A told you so moment cautionary tale for a time of a great galactic turmoil beloved service shutting down

You may have heard it on the internets, Parse and Facebook recently announced that Parse will be shutting down in 2017. I know a bunch of mobile developers who will now have to rewrite their apps to use a different backend, migrate their databases and generally have lots of work to do. But this work, although it can’t be avoided completely, can at least be reduced to a minimum. May this post help you with that.

The backstory

First, to put things in a context, I’ll shine a light of what Parse actually is. It’s what you can call a Backend as a service (BaaS) provider. It’s an all-in-one solution that allows you to store objects in the cloud (and locally), send notifications, perform tracking and similar things. You just download and include an SDK, configure the app on their website and start building an app with a working backend in a matter of minutes. Sure, you tell me. I use amazon/firebase/some other solution, that could never happen to me. Now if your apps don’t rely on it, you’re obviously not impacted. But in reality, Facebook could easily be Google and Parse could easily be Firebase, or some other company/technology combination, so it’s an area where we’re all vulnerable in some way.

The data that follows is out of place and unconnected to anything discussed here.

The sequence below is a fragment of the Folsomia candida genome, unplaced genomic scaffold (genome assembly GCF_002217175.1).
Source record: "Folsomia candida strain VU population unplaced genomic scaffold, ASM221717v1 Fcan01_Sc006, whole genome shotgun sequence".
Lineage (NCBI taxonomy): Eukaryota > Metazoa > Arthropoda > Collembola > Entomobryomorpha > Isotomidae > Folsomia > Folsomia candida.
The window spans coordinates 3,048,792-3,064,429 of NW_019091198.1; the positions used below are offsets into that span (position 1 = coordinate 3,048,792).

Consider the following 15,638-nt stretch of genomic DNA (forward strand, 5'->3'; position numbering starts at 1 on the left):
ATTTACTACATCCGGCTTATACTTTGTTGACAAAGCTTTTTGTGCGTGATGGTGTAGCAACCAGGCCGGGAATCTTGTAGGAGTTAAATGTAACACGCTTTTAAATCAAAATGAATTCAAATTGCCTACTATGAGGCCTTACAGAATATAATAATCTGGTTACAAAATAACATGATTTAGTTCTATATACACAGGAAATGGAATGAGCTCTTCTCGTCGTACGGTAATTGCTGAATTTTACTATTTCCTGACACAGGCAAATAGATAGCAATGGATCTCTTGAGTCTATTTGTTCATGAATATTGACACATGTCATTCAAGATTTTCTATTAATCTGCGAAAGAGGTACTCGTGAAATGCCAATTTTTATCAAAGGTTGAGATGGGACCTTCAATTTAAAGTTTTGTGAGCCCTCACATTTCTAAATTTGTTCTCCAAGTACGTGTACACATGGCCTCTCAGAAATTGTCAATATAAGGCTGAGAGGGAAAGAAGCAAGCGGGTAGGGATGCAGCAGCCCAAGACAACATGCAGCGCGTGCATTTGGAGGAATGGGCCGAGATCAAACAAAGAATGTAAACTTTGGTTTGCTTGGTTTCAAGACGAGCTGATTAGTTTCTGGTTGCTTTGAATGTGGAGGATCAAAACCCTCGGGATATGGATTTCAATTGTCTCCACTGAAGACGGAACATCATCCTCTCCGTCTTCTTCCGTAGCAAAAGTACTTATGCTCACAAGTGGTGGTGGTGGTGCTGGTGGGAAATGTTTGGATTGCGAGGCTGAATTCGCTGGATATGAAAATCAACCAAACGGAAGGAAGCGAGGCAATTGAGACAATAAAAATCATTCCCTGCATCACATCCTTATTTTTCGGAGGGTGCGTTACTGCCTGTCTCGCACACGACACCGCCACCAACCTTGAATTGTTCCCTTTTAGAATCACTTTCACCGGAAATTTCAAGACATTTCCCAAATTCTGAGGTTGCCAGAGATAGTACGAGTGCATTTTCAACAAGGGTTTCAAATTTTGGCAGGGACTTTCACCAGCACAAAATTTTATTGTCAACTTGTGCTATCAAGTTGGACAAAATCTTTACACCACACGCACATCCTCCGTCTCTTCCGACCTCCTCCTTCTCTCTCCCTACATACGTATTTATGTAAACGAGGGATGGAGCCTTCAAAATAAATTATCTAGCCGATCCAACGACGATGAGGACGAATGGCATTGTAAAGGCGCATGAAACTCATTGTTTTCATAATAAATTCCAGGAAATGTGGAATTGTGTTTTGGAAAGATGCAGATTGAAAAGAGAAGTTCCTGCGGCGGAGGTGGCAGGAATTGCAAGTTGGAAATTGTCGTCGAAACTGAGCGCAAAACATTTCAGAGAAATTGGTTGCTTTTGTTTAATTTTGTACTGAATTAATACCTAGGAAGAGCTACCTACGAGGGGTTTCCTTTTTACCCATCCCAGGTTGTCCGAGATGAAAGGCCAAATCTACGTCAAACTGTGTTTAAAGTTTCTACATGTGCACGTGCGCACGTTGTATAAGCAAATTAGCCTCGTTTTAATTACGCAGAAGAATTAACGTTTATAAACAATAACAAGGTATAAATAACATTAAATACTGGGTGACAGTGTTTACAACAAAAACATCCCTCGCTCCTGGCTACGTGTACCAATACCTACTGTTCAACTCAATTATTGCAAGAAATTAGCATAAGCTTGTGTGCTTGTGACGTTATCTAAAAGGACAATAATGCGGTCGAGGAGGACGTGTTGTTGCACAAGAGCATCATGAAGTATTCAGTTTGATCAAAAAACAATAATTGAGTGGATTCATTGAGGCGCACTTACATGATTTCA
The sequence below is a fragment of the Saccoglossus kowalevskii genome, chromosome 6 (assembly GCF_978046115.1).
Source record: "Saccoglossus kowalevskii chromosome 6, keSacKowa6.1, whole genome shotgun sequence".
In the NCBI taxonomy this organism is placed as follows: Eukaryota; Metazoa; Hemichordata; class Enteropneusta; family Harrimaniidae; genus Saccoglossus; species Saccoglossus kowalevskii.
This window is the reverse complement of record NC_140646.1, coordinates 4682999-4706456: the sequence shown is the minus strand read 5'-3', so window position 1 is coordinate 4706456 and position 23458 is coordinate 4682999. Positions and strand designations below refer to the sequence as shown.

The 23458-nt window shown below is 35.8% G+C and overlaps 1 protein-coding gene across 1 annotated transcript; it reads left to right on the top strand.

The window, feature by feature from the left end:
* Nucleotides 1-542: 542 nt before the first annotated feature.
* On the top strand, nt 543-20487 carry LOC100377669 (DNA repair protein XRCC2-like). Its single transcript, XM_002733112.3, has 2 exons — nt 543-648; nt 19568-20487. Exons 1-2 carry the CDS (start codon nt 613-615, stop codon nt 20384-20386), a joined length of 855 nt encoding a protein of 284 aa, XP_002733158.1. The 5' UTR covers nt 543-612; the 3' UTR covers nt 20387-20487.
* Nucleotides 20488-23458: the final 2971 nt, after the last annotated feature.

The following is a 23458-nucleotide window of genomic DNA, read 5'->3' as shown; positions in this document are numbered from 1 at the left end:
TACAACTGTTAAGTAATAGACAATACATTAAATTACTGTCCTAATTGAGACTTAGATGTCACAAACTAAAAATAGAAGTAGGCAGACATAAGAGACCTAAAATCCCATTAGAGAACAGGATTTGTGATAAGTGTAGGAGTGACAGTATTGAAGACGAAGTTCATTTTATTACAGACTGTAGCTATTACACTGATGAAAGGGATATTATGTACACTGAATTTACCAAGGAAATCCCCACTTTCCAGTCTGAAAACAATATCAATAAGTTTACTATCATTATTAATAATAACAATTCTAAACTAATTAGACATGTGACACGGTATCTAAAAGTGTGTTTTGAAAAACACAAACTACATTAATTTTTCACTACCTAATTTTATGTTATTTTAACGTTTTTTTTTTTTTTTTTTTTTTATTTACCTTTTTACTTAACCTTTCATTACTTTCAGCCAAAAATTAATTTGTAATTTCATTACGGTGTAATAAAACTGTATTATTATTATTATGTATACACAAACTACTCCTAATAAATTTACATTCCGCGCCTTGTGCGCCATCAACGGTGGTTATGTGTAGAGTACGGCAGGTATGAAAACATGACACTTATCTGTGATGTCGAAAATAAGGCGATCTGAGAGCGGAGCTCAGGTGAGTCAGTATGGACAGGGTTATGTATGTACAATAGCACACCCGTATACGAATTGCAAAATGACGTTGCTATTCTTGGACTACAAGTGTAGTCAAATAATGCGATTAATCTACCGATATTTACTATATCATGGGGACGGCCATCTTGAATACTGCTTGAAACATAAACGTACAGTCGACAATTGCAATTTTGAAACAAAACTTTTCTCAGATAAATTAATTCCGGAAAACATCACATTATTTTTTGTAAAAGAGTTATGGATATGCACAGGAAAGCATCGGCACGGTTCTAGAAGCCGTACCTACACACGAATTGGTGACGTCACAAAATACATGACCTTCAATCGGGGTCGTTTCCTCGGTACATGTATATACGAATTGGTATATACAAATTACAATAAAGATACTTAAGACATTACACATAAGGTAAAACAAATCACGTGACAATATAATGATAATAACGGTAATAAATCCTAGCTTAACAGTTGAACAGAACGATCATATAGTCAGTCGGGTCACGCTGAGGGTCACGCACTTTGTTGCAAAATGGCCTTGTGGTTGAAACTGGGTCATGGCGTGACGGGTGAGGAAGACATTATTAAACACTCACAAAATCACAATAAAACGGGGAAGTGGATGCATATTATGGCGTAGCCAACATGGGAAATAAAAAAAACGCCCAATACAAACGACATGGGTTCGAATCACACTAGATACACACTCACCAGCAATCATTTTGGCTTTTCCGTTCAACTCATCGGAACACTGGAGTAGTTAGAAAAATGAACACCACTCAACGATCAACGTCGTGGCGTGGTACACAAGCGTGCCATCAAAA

It can be a scary place. Unless we architect our apps to be independent of a backend, hexagonal style.

Tight coupling example

Parse docs are littered with simple to write, quick to run examples that let you get building fast. I don’t blame them, they get the job done. On the flip side, your code ends up calling their static classes everywhere.

In Android, that starts when you initialise it in you Application class, or in iOS that would be in your AppDelegate. Also, whenever you’re persisting or looking up some data, there is a static method you can call to get a bunch of ParseObjects your views can easily consume. Directly, obvs.

Now suppose you’ve decided to switch to Firebase to replace Parse. In addition to migrating your data, you will need to refactor rewrite your Application class and a truckload of view logic - all of that just to release an update to your app to keep the wheels rolling. This can easily take a few days, maybe weeks, precious time when you could be releasing features, drinking, or providing actual value in some other way.

Decoupling for the win

Now, imagine that instead of passing ParseObjects to your views, you passed a custom class that makes sense to your app’s business domain. Something boring for example, like Person or Account. Instead of fetching your data from Parse you’d use a BackendAdapter, just an interface. You’d implement all the Parse interaction in a concrete ParseBackendAdapter.

Switching a backend provider in this case is much easier, as all we need to do is create a FirebaseBackendAdapter where we put all the calls to our new Firebase backend provider.

Boom, instead of replacing tens, hundreds of classes, you need to replace just a few.

It’s easy, do it for the kittens, or because you’re lazy, or because it makes fucking sense.